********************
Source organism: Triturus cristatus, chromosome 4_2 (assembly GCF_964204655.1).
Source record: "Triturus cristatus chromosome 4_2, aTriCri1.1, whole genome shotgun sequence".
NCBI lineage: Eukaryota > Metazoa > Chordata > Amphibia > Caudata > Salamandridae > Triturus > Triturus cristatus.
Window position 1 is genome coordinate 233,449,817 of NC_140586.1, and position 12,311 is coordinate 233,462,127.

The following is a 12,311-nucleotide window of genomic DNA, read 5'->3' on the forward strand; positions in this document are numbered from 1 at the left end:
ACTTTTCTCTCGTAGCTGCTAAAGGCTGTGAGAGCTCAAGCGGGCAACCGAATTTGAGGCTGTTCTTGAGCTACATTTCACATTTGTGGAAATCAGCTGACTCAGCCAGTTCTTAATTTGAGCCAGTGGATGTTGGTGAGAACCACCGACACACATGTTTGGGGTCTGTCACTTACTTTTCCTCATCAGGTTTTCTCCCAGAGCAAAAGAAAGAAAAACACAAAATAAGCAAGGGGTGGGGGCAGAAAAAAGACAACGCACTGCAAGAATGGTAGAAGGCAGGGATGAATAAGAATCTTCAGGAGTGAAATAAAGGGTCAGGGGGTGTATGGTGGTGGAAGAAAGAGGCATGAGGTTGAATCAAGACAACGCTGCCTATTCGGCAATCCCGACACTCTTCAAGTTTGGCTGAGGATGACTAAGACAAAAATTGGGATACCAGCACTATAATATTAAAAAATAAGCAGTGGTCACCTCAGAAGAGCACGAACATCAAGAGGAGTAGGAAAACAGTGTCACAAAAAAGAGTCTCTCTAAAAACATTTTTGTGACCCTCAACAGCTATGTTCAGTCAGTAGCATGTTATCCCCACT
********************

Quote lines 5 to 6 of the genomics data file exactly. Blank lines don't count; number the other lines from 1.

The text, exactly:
The following is a 12,311-nucleotide window of genomic DNA, read 5'->3' on the forward strand; positions in this document are numbered from 1 at the left end:
ACTTTTCTCTCGTAGCTGCTAAAGGCTGTGAGAGCTCAAGCGGGCAACCGAATTTGAGGCTGTTCTTGAGCTACATTTCACATTTGTGGAAATCAGCTGACTCAGCCAGTTCTTAATTTGAGCCAGTGGATGTTGGTGAGAACCACCGACACACATGTTTGGGGTCTGTCACTTACTTTTCCTCATCAGGTTTTCTCCCAGAGCAAAAGAAAGAAAAACACAAAATAAGCAAGGGGTGGGGGCAGAAAAAAGACAACGCACTGCAAGAATGGTAGAAGGCAGGGATGAATAAGAATCTTCAGGAGTGAAATAAAGGGTCAGGGGGTGTATGGTGGTGGAAGAAAGAGGCATGAGGTTGAATCAAGACAACGCTGCCTATTCGGCAATCCCGACACTCTTCAAGTTTGGCTGAGGATGACTAAGACAAAAATTGGGATACCAGCACTATAATATTAAAAAATAAGCAGTGGTCACCTCAGAAGAGCACGAACATCAAGAGGAGTAGGAAAACAGTGTCACAAAAAAGAGTCTCTCTAAAAACATTTTTGTGACCCTCAACAGCTATGTTCAGTCAGTAGCATGTTATCCCCACT